How to Misspell your Allusions – Riener on Dyson on Kahneman (and Freud and James)

Ok, let me begin by saying how much I love the New York Review of Books. You should totally subscribe to it. It is generally great content, and they make a lot of it free online to free loaders like you (haven’t subscribed yet?). Tons of thought provoking stuff.
Second, Freeman Dyson is a super super smart man, an amazing physicist and a pretty good science writer to boot. His review of James Gleick’s The Information was excellent (and the book itself was great). Although I am not so sure about his climate change skepticism I generally think his scientific judgment is legitimate.

Freeman Dyson

Freeman Dyson (photo from visionshare's flickr stream, used under creative commons license)


But…
Dyson’s latest review, of Daniel Kahneman’s Thinking Fast and Slow annoyed me. In a nutshell, he is a physicist, not a psychologist, not a historian, and yet he speaks with confidence about the state of modern psychology, as well as its history. This confidence is misplaced, because not only does he get a few specific things wrong, but he also mischaracterizes the field.
The trouble begins with a seemingly innocent and typical heaping on of praise for Kahneman:

Kahneman is a psychologist who won a Nobel Prize for economics. His great achievement was to turn psychology into a quantitative science. He made our mental processes subject to precise measurement and exact calculation, by studying in detail how we deal with dollars and cents.

No. Kahneman did not single-handedly turn psychology into a quantitative science. Many psychologists throughout history have “turned” psychology into a quantitative science. Herman Ebbinghaus taught himself nonsense syllables and measured every step, discovering the effect of serial position in memory (in a list, we will remember the first and last things better than the middle) as well as plotting a forgetting curve.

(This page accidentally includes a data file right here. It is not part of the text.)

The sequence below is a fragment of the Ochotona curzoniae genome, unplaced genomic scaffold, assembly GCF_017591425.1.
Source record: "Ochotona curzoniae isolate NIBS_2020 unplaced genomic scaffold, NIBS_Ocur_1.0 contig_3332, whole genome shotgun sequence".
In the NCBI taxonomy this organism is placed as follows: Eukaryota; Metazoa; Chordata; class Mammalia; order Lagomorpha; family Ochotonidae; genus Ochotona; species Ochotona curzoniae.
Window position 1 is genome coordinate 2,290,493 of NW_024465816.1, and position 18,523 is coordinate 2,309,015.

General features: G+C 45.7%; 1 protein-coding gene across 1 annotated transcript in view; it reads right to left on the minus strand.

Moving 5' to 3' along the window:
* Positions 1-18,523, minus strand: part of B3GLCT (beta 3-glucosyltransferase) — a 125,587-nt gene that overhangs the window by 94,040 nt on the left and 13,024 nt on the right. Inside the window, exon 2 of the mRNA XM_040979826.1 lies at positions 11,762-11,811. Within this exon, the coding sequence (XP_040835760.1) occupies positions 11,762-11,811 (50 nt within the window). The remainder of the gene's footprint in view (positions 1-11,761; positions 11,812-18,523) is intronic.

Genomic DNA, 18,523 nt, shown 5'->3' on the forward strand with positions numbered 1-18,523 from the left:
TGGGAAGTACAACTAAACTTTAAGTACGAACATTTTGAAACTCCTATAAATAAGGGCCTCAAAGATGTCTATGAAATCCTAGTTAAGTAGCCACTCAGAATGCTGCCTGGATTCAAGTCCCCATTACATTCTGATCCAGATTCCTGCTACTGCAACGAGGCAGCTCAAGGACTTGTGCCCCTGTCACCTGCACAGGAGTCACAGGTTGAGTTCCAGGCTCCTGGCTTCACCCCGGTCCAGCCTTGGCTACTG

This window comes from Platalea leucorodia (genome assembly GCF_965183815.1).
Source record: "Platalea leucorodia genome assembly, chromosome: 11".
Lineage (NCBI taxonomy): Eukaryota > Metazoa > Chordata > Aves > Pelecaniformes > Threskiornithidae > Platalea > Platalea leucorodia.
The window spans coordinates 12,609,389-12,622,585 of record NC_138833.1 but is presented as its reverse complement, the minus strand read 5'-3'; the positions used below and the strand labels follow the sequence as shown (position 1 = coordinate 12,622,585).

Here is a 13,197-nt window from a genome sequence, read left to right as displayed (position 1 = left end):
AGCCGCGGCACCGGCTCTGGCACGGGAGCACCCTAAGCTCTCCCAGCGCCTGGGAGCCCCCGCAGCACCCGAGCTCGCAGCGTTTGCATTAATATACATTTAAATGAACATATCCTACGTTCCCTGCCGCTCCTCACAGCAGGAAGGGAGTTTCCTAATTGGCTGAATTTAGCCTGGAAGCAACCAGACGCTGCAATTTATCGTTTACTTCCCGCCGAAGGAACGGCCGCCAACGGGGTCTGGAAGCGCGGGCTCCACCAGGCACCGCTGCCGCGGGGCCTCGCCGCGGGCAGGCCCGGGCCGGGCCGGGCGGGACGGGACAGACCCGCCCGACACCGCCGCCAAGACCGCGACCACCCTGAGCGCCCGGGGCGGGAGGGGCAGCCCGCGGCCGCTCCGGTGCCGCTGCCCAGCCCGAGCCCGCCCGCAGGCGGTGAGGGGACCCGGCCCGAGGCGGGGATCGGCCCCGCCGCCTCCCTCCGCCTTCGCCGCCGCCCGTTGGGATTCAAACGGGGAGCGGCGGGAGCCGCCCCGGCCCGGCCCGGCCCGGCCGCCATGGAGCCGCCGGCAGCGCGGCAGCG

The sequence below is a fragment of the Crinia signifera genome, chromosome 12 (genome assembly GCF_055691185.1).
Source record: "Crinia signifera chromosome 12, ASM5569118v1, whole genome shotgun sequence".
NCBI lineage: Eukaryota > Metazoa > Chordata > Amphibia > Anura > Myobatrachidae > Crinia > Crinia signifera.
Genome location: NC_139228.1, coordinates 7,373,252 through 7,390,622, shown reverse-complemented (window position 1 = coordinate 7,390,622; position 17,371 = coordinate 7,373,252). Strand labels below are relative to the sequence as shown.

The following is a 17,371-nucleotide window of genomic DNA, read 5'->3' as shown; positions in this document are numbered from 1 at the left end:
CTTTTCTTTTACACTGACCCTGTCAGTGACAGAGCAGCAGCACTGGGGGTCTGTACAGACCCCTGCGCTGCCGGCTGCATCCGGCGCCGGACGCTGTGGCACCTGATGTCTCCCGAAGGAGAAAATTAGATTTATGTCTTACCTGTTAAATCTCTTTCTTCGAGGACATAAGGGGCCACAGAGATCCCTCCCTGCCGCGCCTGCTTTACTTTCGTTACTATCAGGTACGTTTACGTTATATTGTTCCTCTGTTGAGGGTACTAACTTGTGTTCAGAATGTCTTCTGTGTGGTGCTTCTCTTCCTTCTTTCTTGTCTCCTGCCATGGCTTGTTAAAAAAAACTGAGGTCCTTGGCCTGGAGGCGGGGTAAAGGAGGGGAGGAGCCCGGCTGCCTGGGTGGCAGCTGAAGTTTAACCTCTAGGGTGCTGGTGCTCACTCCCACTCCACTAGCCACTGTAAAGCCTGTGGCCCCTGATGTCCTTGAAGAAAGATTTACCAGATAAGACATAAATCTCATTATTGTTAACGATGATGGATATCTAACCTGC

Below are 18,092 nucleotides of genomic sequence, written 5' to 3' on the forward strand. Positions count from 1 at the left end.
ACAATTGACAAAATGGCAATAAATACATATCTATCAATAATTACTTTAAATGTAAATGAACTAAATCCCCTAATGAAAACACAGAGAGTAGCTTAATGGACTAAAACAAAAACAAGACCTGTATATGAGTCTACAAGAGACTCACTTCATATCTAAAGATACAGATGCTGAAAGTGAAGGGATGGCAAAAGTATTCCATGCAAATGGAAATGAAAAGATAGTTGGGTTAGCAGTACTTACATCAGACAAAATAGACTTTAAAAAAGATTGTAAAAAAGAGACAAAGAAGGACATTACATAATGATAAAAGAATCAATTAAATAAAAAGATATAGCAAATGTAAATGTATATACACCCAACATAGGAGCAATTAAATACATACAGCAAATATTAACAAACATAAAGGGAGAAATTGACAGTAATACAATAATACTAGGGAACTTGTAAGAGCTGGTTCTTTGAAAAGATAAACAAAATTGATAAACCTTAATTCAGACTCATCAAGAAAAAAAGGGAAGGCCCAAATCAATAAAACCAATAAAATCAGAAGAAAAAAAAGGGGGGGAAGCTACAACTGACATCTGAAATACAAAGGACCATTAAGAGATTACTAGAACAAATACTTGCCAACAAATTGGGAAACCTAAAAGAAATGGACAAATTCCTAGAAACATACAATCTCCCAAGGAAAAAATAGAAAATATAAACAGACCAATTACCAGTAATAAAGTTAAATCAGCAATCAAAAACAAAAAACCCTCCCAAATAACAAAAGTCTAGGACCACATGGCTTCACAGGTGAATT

Figure 2 from Li and Lewandowski (1993) replicating the serial position effect discovered by Ebbinghaus

B.F. Skinner may have overreached, but the principles of operant conditioning were arrived at using quantitative methods, and are still used in animal training as well as kindergarten classrooms. The beginning of the cognitive revolution, with experiments from Ulric Neisser, George Miller, and Jerome Bruner used quantitative methods. Milgram’s obedience study was not simply one case of one group of people obeying an experimenter and shocking another, but a veritable program of research, with many replications. Likewise with the bystander effect and cognitive dissonance. This is all outside of my area of expertise, perception, which I am sure Dyson wasn’t including as psychology, in that it includes quantitative methods beginning with Fechner’s Elements of Psychophysics (1860/1912), and continuing to the present day.

This might all sound like a bit of snobbish namedropping, but saying that psychology became a quantitative science in the early 1970’s ignores a great deal of history. What Dyson credits Kahneman with (“precise measurement and exact calculation”) has been the goal of psychology since Fechner’s elements of Psychophysics in 1860:

“The task did not at all originally present itself as one of finding a unit of mental measurement; but rather as one of searching for a functional relationship between the physical and the psychical that would accurately express their general interdependence.”

Gustav Fechner

Disappointed Fechner is disappointed with you, Prof. Dyson

Obviously, we haven’t always met that standard, of finding the relationship between the measurable quantities in the world, like money, or light and our experience of them. But there was a great deal of psychological science before Kahneman.

Ok, this should have prepared me for where the essay was going: Freud. Dyson begins his foray into Freud by noting that Freud was not mentioned by Kahneman, and that Freud is dismissed by most modern day scientists and psychologists. But wait, Dyson is going to tell us why Kahneman in fact owes a debt to Freud:

Freud wrote two books, The Psychopathology of Everyday Life in 1901 and The Ego and the Id in 1923, which come close to preempting two of the main themes of Kahneman’s book. The psychopathology book describes the many mistakes of judgment and of action that arise from emotional bias operating below the level of consciousness. These “Freudian slips” are examples of availability bias, caused by memories associated with strong emotions. The Ego and the Id decribes two levels of the mind that are similar to the System Two and System One of Kahneman, the Ego being usually conscious and rational, the Id usually unconscious and irrational.